using namespace std;

struct A
{
void do_something_sexy( const string &what)
{
cout << "i will " << what << endl;
}
};

struct B
{
void report_game_stats( int match, float score1, float score2 )
{
cout << "match " << match << " " << score1 << " " << score2 << endl;
}
};

int main()
{
using boost::thread;
using boost::bind;

A a;
B b;

// create 2 new threads
thread t0( bind( &A::do_something_sexy, a, "dance"));
thread t1( bind( &B::report_game_stats, b, 3, 77.7f, 66.3));

t0.join();
t1.join();
return 0;
}

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Quote:
Original post by thedustbustr
I can't use boost.thread; my procs must conform to
typedef void (*procType)(const Thread *, void *);
I can do whatever I want in my entry point so long as it is declared as such.

...

Is this what you meant by boost bind? would this work? I like this.
Thread *t = new Thread(boost::bind(Foo::EntryPoint, object, name), (void*)NULL);


Yes that is what I meant (almost). Since you are using a member function you also need to to bind the this pointer as the first argument to your function. This is because all member functions implicitly accept this as their first, albeit hidden, argument. After all, it needs to know what instance to call the function on.

One of the many advantages of boost::thread is that it allows you to bind a function with any arbitrary signature to a thread.

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error C2276: '&' : illegal operation on bound member function expression

class Foo {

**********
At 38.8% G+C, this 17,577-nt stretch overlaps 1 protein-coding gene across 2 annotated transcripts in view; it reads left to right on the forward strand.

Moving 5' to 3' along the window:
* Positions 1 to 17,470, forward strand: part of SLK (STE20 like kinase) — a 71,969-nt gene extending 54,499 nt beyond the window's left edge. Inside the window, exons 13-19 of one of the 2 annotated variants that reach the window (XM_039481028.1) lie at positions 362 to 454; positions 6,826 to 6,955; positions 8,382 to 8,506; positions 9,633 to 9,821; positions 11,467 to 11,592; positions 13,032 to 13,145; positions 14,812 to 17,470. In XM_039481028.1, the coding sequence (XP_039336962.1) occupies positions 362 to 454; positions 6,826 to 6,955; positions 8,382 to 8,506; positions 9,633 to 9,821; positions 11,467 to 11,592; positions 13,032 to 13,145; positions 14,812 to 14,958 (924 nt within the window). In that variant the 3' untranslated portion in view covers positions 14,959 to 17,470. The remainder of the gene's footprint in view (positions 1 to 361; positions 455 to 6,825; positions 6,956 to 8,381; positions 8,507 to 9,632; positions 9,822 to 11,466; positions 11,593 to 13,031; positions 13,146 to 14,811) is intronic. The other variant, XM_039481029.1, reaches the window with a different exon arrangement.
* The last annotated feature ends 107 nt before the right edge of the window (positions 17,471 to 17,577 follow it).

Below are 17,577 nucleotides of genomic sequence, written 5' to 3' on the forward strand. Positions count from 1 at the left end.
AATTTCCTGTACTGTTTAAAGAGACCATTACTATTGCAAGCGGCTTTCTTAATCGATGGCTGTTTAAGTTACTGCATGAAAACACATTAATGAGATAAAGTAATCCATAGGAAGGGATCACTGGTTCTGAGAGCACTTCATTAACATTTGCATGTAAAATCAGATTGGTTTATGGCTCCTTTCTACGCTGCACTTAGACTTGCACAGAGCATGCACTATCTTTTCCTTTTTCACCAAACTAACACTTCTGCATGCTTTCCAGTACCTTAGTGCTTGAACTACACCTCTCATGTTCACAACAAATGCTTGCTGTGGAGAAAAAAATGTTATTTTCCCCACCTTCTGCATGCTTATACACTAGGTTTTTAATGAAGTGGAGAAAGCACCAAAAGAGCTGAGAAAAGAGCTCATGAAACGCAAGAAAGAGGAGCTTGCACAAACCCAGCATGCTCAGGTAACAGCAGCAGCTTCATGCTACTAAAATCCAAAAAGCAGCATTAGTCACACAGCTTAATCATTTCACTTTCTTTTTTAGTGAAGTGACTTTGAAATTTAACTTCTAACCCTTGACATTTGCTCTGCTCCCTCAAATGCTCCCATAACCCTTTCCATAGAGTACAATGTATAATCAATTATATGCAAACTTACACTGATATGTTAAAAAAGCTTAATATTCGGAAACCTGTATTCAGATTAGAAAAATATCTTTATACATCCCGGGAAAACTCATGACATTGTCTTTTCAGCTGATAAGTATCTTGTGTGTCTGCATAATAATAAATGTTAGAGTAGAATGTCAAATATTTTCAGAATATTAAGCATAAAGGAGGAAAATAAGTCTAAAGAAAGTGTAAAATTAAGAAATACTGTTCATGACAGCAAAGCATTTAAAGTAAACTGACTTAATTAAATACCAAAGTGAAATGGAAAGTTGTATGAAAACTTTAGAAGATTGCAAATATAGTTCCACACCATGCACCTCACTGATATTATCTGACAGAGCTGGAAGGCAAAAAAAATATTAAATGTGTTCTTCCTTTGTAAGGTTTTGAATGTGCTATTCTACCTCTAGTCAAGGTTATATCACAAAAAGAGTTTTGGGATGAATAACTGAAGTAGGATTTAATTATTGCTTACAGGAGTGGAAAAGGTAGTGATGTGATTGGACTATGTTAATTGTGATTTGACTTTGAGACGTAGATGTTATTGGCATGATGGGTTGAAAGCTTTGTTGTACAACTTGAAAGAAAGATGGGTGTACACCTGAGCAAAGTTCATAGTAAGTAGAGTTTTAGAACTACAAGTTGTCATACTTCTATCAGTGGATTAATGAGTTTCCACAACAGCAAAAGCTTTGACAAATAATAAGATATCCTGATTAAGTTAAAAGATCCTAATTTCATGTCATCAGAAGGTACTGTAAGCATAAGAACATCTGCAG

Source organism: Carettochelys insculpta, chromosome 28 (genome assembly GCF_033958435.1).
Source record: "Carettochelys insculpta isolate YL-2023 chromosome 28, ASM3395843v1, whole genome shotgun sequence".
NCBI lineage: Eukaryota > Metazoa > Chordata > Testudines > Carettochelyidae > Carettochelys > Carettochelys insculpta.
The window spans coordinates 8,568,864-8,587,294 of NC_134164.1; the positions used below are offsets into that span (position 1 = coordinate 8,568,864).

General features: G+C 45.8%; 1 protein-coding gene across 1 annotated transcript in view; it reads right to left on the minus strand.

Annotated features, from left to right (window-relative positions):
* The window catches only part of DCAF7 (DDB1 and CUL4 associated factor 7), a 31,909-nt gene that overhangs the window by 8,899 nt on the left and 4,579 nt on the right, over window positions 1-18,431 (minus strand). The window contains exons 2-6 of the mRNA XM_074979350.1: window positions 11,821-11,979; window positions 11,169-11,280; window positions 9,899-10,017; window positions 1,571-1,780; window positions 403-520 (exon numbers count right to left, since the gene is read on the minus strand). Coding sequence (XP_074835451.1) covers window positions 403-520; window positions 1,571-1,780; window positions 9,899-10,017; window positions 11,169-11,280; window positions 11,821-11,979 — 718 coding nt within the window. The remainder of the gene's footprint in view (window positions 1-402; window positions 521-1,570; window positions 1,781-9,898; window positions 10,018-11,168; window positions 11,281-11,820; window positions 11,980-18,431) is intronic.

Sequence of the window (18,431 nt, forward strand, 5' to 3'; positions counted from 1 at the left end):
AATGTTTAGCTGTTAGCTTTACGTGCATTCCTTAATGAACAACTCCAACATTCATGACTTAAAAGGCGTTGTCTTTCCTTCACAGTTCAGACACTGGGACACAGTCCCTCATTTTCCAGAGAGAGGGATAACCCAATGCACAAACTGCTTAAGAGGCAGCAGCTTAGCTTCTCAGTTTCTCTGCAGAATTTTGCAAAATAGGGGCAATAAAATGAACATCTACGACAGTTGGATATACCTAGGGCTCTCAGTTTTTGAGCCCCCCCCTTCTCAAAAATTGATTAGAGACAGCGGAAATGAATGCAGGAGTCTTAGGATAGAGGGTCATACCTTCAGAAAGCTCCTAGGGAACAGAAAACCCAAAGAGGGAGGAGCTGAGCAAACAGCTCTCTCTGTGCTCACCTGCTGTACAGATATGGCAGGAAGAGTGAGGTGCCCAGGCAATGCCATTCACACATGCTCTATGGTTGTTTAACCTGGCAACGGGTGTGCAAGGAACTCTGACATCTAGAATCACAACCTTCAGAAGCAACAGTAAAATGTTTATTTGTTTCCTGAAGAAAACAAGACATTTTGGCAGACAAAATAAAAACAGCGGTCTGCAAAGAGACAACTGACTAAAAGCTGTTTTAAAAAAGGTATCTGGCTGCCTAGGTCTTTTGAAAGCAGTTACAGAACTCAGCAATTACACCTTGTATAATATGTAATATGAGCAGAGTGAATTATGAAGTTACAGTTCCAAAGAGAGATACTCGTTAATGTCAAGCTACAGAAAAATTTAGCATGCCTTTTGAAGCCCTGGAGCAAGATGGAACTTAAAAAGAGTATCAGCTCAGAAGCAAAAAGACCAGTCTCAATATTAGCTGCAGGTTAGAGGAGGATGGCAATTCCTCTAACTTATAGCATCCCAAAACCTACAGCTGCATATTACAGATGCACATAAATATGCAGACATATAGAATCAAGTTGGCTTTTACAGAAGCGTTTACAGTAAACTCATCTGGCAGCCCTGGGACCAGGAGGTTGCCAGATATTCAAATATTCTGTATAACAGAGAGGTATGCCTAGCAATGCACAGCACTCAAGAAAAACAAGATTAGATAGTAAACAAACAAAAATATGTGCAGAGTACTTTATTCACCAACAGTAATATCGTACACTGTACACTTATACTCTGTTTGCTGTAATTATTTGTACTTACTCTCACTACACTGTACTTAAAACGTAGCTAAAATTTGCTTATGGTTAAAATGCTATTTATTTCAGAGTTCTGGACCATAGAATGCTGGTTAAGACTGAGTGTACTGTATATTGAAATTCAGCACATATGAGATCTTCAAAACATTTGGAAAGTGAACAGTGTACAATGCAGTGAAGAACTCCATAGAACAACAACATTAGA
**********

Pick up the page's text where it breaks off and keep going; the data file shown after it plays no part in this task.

boost::thread *ioproc;
void IOProc(std::string remote_hostname, std::string remote_port);
setup() {
ioproc = new boost::thread(boost::bind(&IOProc, this, "localhost", "65123"));
}
~Foo() {delete ioproc;}
};

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Quote:
Original post by thedustbustr
I can't use boost.thread; my procs must conform to
typedef void (*procType)(const Thread *, void *);
I can do whatever I want in my entry point so long as it is declared as such.

Here's what I've got originally which is obviously horrible:

*** Source Snippet Removed ***

So, instead, I'll have the param always be a std::list of boost::any? I don't see any functionality difference over void* other than better error checking.

Is this what you meant by boost bind? would this work? I like this.
Thread *t = new Thread(boost::bind(Foo::EntryPoint, object, name), (void*)NULL);


1) That doesn't work if Foo is a class and EntryPoint is a non-static member function. Pointers to member functions cannot be treated as pointers to ordinary functions. Hint: Which object do you want it called upon?

2) Foo::EntryPoint knows what type of data it needs, exactly. The normal way to use void* here is to make a structure that represents Foo::EntryPoint's parameters, and pass an instance via the void*. Then, each other possible "thread callback" does similarly for its parameters.


struct FooParams
{
// Don't use unsafe things in your structure without a reason :)
boost::shared_ptr<RawDynamicPanel> frame;
std::string command;
FooParams(boost::shared_ptr<RawDynamicPanel> frame, const std::string& command): frame(frame), command(command) {}
};

void Foo::EntryPoint(const Thread* thisThread, void* data)
{
FooParams* fp = reinterpret_cast<FooParams*>(data);
DoWorkWith(fp->frame, fp->command);
...
}

// And then later, something like:
ThreadManager::launch(Foo::EntryPoint, FooParams(myFrame, myCommand));

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Quote:
Original post by Zahlman
1) That doesn't work if Foo is a class and EntryPoint is a non-static member function. Pointers to member functions cannot be treated as pointers to ordinary functions. Hint: Which object do you want it called upon?


Sure he can. Thats what all that boost::thread and boost::bind magic is all about.

This should work (I'd need to double check the semantics for binding the last two arguments):

void setup() {
ioproc = new boost::thread(boost::bind(&Foo::IOProc, this, "localhost", "65123"));
}


Quote:
Original post by Zahlman
Hint: Which object do you want it called upon?


We bind the implicit first argument, the this pointer.

These APIs are lovely, no? :)